A refresh of Clojure Atlas

I’m sorry to admit that I let the Clojure Atlas wilt a bit over the past year or so. (I was a little busy!)  However, I am conversely quite happy to say that that’s over now; Clojure Atlas has been refreshed to add editions for Clojure v1.3.0 and v1.4.0.

(If you don’t know what Clojure Atlas is, head on over and check out the snazzy new demo/tour video.)

Other highlights include:

Pricing changes

I think the previous pricing was too high.  (You never know until you try.)  Pricing has been lowered, and I’ve added a fun option whereby you can get any edition of Clojure Atlas for just $5.  I don’t quite know what I’ll end up doing for upgrades going forward, but you will definitely be able to stay current without paying the full boat each time.

Free upgrades

Between the too-high pricing and the far-too-long period between the initial release of Clojure Atlas and now, those that prepaid for access to the Clojure v1.3.0 Atlas how have access to all of them, up to and including v1.4.0.  Those early significant supporters will also get free upgrades to all future Clojure Atlas revisions.  Thanks, guys and gals.

If you only purchased the Atlas for Clojure v1.2.0 previously, your account has been upgraded to include the Atlas for v1.3.0.

Ontology improvements

Aside from the obvious additions that needed to go in to reflect changes in Clojure v1.3.0 and v1.4.0, the ontology has been improved significantly to be more comprehensive and more accurate.  In addition, I’ve started adding detailed documentation (for example) to subjects/nodes within the ontology that I’ve added (in contrast to vars, which in general already have documentation of their own).

Visualization improvements

The graph visualization is certainly far from perfect, but I’ve tweaked it a fair bit to get it to “settle” faster than it did before.  I’m also pondering a complete reworking of the visualization to make it deterministic (rather than using a particle simulation as it does now).

No more PayPal

Many people balked at using PayPal — and believe me, no one is happier than I to be rid of it at this point.  Payments are now all handled courtesy of Stripe, which has been a dream to work with.

Clojure Atlas now available

A few weeks ago, I previewed Clojure Atlas; I’m happy to announce that it is now publicly available:

Clojure Atlas, an experimental visualization of the Clojure language and its standard library

There’s a free demo available which will nag you after a bit; if you find it useful, interesting, helpful, or even just a little fun, it would be great if you purchased Clojure Atlas for whichever version(s) of Clojure you’re interested in.

For some limited period of time, you can pre-order an Atlas for the forthcoming Clojure v1.3 at a $10 discount, so grab that soon if you are interested in it.

Please note that Clojure Atlas is by no means Done, or even “done”.  I’m opening it up for use and purchase now in the spirit of release early, release often, so you are sure to find rough edges in the UI and straightforward incompleteness in the ontology that drives the Atlas.  You can read more about the current status here.

As for what’s in the future for Clojure Atlas, my personal to-do list is far too long to go into.  Part of why I’m releasing it “early” is to get a sense of what people want, and what will be most useful.  Doing otherwise would surely lead me to fritter away precious days and weeks honing features interesting to only a few.  There are links all over the site and in the Atlas itself where you can submit ideas, suggestions, and bug reports via all sorts of channels; I’ll be keeping a close eye on the email, tweets, and UserVoice threads submitted in order to filter and prioritize future work.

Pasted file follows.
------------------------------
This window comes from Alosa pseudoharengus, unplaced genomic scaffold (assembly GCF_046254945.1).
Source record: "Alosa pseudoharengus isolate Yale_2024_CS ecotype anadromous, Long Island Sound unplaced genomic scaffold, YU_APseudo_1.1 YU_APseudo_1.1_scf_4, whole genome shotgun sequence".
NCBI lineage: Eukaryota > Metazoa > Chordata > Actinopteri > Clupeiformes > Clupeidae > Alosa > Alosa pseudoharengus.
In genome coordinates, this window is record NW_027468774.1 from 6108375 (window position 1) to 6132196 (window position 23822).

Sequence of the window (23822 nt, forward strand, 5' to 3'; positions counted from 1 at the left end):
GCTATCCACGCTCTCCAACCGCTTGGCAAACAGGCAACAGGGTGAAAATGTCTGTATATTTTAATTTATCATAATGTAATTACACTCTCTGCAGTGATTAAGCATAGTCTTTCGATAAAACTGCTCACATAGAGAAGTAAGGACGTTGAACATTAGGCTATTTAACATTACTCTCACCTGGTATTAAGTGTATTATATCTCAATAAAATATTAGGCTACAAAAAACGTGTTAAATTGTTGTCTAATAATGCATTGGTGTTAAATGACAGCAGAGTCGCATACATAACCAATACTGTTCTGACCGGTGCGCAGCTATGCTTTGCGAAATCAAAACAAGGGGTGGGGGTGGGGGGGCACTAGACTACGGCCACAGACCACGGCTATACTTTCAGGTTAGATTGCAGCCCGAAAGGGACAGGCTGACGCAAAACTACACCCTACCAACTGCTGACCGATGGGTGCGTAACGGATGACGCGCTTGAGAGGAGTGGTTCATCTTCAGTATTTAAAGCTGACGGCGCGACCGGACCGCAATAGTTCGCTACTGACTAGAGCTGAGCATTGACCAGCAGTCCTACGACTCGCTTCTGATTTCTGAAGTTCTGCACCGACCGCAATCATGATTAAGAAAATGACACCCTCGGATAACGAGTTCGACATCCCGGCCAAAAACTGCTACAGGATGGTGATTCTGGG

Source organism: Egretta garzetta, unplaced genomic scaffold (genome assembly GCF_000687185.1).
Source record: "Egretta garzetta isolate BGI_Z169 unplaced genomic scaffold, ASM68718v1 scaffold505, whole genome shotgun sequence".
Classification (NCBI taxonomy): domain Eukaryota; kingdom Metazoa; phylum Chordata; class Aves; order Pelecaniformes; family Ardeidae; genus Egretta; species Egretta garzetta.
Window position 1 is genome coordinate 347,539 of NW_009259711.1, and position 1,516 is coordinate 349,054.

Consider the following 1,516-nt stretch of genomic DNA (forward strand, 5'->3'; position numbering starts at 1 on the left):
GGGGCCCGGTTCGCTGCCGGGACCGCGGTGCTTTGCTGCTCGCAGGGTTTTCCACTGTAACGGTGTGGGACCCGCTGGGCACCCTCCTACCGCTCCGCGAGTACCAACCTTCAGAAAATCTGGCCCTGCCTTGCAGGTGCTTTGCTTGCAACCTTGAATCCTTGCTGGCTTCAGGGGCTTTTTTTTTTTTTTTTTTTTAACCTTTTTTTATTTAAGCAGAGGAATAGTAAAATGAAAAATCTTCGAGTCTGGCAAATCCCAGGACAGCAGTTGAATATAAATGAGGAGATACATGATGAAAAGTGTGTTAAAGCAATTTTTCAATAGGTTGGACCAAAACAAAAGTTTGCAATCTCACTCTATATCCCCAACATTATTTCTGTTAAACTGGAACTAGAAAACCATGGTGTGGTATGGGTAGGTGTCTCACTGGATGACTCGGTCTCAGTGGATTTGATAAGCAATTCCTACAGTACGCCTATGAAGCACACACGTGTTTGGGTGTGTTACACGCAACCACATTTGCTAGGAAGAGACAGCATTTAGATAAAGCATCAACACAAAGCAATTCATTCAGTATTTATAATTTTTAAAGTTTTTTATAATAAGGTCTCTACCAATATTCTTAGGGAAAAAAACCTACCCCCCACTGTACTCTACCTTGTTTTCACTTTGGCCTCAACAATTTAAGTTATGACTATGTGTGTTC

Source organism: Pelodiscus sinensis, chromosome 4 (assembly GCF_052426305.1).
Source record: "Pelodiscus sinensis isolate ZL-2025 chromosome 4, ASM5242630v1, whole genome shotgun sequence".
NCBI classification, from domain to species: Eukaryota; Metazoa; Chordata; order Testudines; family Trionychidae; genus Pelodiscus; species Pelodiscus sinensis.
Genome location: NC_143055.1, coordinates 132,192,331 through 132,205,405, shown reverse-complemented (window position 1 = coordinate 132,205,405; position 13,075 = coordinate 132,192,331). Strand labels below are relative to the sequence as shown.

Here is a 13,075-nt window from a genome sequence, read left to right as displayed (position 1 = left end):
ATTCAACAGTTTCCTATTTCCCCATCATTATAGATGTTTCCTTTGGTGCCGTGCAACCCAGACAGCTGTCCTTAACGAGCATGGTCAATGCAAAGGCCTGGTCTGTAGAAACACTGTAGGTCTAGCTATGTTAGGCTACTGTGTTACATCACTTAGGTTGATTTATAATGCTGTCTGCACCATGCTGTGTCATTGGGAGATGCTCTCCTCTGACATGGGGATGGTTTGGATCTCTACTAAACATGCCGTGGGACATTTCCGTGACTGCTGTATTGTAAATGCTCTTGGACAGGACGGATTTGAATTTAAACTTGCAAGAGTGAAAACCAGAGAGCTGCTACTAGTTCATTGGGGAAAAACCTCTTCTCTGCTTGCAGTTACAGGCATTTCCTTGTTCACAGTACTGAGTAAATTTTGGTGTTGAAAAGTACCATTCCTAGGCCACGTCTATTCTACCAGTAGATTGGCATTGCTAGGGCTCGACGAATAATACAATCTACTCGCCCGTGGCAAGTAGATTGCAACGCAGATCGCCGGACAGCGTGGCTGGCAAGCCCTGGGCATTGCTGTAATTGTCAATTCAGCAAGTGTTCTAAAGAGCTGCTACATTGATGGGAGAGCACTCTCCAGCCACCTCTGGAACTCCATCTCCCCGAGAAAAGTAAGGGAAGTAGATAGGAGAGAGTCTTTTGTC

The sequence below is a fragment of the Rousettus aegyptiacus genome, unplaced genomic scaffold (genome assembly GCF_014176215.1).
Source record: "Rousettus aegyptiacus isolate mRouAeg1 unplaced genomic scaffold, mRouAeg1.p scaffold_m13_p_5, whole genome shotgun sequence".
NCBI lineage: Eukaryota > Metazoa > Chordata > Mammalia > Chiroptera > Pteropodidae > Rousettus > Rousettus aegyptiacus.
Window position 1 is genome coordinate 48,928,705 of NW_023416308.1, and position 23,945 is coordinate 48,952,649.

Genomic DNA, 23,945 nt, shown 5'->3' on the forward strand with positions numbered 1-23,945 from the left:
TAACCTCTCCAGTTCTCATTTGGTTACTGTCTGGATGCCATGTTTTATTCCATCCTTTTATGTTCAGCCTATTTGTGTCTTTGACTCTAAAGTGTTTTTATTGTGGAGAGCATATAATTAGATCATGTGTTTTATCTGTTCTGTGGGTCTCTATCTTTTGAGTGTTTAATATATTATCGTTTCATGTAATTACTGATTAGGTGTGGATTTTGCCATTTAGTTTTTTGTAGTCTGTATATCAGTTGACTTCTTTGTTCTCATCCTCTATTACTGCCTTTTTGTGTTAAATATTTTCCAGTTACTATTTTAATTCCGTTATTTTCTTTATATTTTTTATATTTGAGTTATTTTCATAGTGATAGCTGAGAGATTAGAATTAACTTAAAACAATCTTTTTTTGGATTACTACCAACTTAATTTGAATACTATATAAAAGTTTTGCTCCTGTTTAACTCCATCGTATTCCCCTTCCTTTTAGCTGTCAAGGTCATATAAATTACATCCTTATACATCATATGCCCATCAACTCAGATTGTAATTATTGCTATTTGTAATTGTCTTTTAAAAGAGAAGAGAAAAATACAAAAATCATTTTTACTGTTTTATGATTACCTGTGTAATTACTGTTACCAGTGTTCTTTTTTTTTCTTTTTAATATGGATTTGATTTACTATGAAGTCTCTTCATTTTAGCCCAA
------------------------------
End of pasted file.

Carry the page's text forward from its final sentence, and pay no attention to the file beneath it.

Why are you still reading this post?  Go check out the Clojure Atlas!

P.S. I’d like to thank all of the early-access testers that provided valuable feedback leading up to this release.  In particular, Edmund Jackson spent far more time with me on irc than he needed to, helping to ferret out issues in the earlier revisions of the graph visualization, and making a variety of excellent suggestions for future development.

Clojure Atlas (Preview!)

Today, I’m opening up a “preview” site for Clojure Atlas, a new side project of mine that I’m particularly excited about.

Clojure Atlas is an experiment in visualizing a programming language and its standard library.  I’ve long been frustrated with the limitations of text in programming, and this is my attempt to do something about it.  From the site:

While Clojure Atlas has a number of raisons d’être, it fundamentally exists because I’ve consistently thought that typical programming language and API references – being, in general, walls of text and alphabetized links – are really poor at conveying the most important information: not the minutiae of function signatures and class hierarchies, but the stuff that’s “between the lines”, the context and interrelationships between such things that too often are only discovered and internalized by bumping into them in the course of programming. This is especially true if we’re learning a language and its libraries (really, a never-ending process given the march of progress), and what’s standing in our way is not, for example, being able to easily access the documentation or signature for a particular known function, but discovering the mere existence of a previously-unknown function that is perfect for our needs at a given moment.

This is just a preview – all sizzle and no steak, as it were.  I’m working away at the ontology that drives the visualization and user experience, but I want to get some more early (quiet) feedback from a few folks to make sure I’m not committing egregious sins in various ways before throwing open the doors to the world.

In the meantime, if you’re really interested, follow @ClojureAtlas, and/or sign up for email updates on the site.